Court has wide powers to appoint company administrator

The Companies Act allows the Court to have a wide discretion to appoint administers of companies in liquidation.

The Companies Act allows the Court to have a wide discretion to appoint administers of companies in liquidation. This was held in a judgement delivered by the First Hall of the Civil Courts, presided by Mr Justice Joseph Zammit McKeon on 6 May 20202 in a case, HSBC Bank Malta plc -v- The Golden Shepherd Group Limited.

HSBC filed an application to the court asking the court to appoint an administer in terms of Article 228 of the Companies Act in the stead of the current director Dr Frank Portelli.

The bank explained that it was filing the application because the defendant company was the owner of St Philips Hospital, which was subject to a ground rent. This ground rent was not paid and therefore, in order for the company not to lose the property, the bank paid it. Dr Portelli, as a shareholder and the sole director of the company had publicly declared that it offered the hospital to the government so that it may be used to alleviate some of the impacts of the COVID-19 crisis.

The bank held that it was not objecting to this move, but was concerned that it was implemented during a time of great financial difficulty. This action concerns a claim for the liquidation to cease and therefore, the bank is of the opinion that these decisions should not have been taken, and criticised Dr Portelli for taking them.

The Company replied that in this particular action it has not presented its evidence and that the offer was made in the light that if the hospital was to be used the government would have paid for this service and the offer was made as long as it and the government came to a fair agreement. The company held that the bank was well covered with a number of guarantees.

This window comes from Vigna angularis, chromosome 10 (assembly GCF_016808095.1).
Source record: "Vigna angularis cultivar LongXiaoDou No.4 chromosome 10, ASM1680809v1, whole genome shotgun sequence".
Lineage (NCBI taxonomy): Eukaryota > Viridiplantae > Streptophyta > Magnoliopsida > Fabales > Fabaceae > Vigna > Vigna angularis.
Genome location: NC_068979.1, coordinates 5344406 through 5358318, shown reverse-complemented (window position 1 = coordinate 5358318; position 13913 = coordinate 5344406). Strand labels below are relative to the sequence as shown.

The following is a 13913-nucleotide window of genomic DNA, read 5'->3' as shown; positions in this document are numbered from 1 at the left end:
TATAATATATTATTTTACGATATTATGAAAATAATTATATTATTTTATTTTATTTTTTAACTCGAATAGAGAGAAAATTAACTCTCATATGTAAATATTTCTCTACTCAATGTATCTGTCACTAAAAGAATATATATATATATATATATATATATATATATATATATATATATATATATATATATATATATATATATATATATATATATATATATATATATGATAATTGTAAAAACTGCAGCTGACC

Mr Justice Zammit Mc Keon pointed out that it would not enter into the merits of the case but limit himself to deciding on whether an administrator should be appointed. Article 228 of the Companies Act reads:

  • “228. (1) The court may by order appoint a provisional administrator at any time after the presentation of a winding up application and before the making of a winding up order, and either the official receiver or any other competent person may be so appointed.
  • (2) The provisional administrator shall carry out such functions and powers in relation to the administration of the estate or business of the company as the court may specify in the order appointing him.
  • (3) The provisional administrator holds office until such time as the winding up order is made or the winding up application is dismissed unless before such time he resigns or he is removed by the court upon good cause being shown.”

This article gives the Court a wide discretion to decide on whether or not to appoint an administrator. There is no need for the Court to take into consideration the merits of the case, but the decision has to be dictated by the facts and the circumstances in which the request is made. It can be made between when the request for liquidation and the decision for liquidation is made and it has no bearing on the outcome of the case.

The scope of the appointment of the administration is done for the parties to have peace of mind that the company is administered in a good manner and transparently and also to preserve the assets of the company. This is done because if the Court orders the liquidation of the company, then the creditors of the company will be able to extract their rights from the company. The administrator’s responsibilities, at this stage, are not the same as that of the liquidator. The Court commented that good governance is essential when a company has one single asset, which also has to satisfy claims from creditors. In liquidation proceedings the director of the company must defend the interest of the company and must not prejudice the value of this assets.

In this particular case, the discussions with the government by the sole director of the company is not contested, however, the court was not informed on the details of the parameters of the discussions, however, the Court doubted whether if the government took over St Philips Hospital for COVID-19, this would have been free of charge. However, since these discussions are not concluded, the Court held that it agreed that there be some control over the Director’s actions at such a delicate time.

The Court then moved to appoint Dr John L Gauci and Noel Mizzi as provisional administrators of the company, but Dr Portelli was to remain as the director and to keep all his powers and any agreement with the government should be agreed by all three.

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